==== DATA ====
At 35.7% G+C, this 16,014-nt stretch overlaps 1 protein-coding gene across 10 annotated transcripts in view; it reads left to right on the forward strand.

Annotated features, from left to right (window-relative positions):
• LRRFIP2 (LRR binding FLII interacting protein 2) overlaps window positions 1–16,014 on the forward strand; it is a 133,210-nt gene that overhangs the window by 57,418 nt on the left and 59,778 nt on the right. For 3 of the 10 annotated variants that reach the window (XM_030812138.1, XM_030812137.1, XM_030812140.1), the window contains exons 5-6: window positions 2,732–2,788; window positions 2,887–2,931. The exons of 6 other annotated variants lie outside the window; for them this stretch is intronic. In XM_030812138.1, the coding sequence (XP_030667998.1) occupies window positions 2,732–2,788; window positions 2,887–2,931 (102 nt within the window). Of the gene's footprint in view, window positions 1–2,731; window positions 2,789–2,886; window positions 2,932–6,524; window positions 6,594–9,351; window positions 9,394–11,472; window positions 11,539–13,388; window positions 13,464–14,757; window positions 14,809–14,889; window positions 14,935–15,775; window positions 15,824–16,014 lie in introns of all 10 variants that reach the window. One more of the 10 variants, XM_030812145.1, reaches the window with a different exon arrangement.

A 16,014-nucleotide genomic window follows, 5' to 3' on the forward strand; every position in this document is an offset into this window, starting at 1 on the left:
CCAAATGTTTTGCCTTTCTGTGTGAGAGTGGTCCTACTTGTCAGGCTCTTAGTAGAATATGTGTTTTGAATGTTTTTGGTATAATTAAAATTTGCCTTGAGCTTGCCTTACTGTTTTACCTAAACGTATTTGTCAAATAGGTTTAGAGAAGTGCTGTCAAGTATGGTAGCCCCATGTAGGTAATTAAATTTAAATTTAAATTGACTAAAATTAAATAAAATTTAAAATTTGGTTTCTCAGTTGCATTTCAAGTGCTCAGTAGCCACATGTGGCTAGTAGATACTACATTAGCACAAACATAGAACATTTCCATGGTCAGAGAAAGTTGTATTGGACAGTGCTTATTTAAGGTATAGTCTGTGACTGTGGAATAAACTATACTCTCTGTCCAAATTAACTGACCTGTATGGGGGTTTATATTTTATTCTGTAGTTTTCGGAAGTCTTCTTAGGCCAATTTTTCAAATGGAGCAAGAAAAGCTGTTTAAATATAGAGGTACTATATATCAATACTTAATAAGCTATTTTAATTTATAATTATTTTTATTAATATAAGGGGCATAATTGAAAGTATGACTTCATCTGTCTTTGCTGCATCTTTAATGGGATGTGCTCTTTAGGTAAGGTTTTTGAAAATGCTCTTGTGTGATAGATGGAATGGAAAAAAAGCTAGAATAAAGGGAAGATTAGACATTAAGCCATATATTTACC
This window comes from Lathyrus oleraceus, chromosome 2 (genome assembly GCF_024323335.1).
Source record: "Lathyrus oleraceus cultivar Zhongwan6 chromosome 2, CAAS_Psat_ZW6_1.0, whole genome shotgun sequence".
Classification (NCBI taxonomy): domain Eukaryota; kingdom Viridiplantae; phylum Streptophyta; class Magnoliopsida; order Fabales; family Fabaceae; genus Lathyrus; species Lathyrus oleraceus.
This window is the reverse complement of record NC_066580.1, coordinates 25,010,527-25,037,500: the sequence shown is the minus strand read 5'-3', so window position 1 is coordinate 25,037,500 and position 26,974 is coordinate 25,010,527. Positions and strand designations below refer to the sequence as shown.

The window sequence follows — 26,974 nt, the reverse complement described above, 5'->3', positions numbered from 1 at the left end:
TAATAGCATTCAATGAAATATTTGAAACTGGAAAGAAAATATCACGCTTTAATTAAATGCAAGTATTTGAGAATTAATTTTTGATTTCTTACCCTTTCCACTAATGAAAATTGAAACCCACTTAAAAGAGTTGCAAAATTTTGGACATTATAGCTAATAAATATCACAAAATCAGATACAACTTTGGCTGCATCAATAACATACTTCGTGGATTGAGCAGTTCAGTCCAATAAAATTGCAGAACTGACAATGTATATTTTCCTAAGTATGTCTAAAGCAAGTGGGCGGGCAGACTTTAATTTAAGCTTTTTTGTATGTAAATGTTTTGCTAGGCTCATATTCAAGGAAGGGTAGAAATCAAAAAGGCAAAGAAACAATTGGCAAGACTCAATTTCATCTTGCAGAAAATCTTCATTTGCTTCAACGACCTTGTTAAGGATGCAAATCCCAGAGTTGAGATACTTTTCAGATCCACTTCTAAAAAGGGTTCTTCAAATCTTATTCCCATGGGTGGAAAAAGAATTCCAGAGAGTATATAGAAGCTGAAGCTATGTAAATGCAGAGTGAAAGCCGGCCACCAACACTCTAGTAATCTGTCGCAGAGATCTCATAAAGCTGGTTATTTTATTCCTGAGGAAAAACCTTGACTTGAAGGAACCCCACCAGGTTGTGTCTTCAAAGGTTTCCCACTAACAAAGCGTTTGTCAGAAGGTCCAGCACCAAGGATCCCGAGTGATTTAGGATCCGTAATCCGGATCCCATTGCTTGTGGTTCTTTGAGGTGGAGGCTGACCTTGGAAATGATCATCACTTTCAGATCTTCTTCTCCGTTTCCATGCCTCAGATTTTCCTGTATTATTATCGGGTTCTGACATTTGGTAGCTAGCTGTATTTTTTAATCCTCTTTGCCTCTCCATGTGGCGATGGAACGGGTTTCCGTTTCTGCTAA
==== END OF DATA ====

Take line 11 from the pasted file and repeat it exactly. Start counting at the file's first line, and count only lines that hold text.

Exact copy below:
TAATAGCATTCAATGAAATATTTGAAACTGGAAAGAAAATATCACGCTTTAATTAAATGCAAGTATTTGAGAATTAATTTTTGATTTCTTACCCTTTCCACTAATGAAAATTGAAACCCACTTAAAAGAGTTGCAAAATTTTGGACATTATAGCTAATAAATATCACAAAATCAGATACAACTTTGGCTGCATCAATAACATACTTCGTGGATTGAGCAGTTCAGTCCAATAAAATTGCAGAACTGACAATGTATATTTTCCTAAGTATGTCTAAAGCAAGTGGGCGGGCAGACTTTAATTTAAGCTTTTTTGTATGTAAATGTTTTGCTAGGCTCATATTCAAGGAAGGGTAGAAATCAAAAAGGCAAAGAAACAATTGGCAAGACTCAATTTCATCTTGCAGAAAATCTTCATTTGCTTCAACGACCTTGTTAAGGATGCAAATCCCAGAGTTGAGATACTTTTCAGATCCACTTCTAAAAAGGGTTCTTCAAATCTTATTCCCATGGGTGGAAAAAGAATTCCAGAGAGTATATAGAAGCTGAAGCTATGTAAATGCAGAGTGAAAGCCGGCCACCAACACTCTAGTAATCTGTCGCAGAGATCTCATAAAGCTGGTTATTTTATTCCTGAGGAAAAACCTTGACTTGAAGGAACCCCACCAGGTTGTGTCTTCAAAGGTTTCCCACTAACAAAGCGTTTGTCAGAAGGTCCAGCACCAAGGATCCCGAGTGATTTAGGATCCGTAATCCGGATCCCATTGCTTGTGGTTCTTTGAGGTGGAGGCTGACCTTGGAAATGATCATCACTTTCAGATCTTCTTCTCCGTTTCCATGCCTCAGATTTTCCTGTATTATTATCGGGTTCTGACATTTGGTAGCTAGCTGTATTTTTTAATCCTCTTTGCCTCTCCATGTGGCGATGGAACGGGTTTCCGTTTCTGCTAA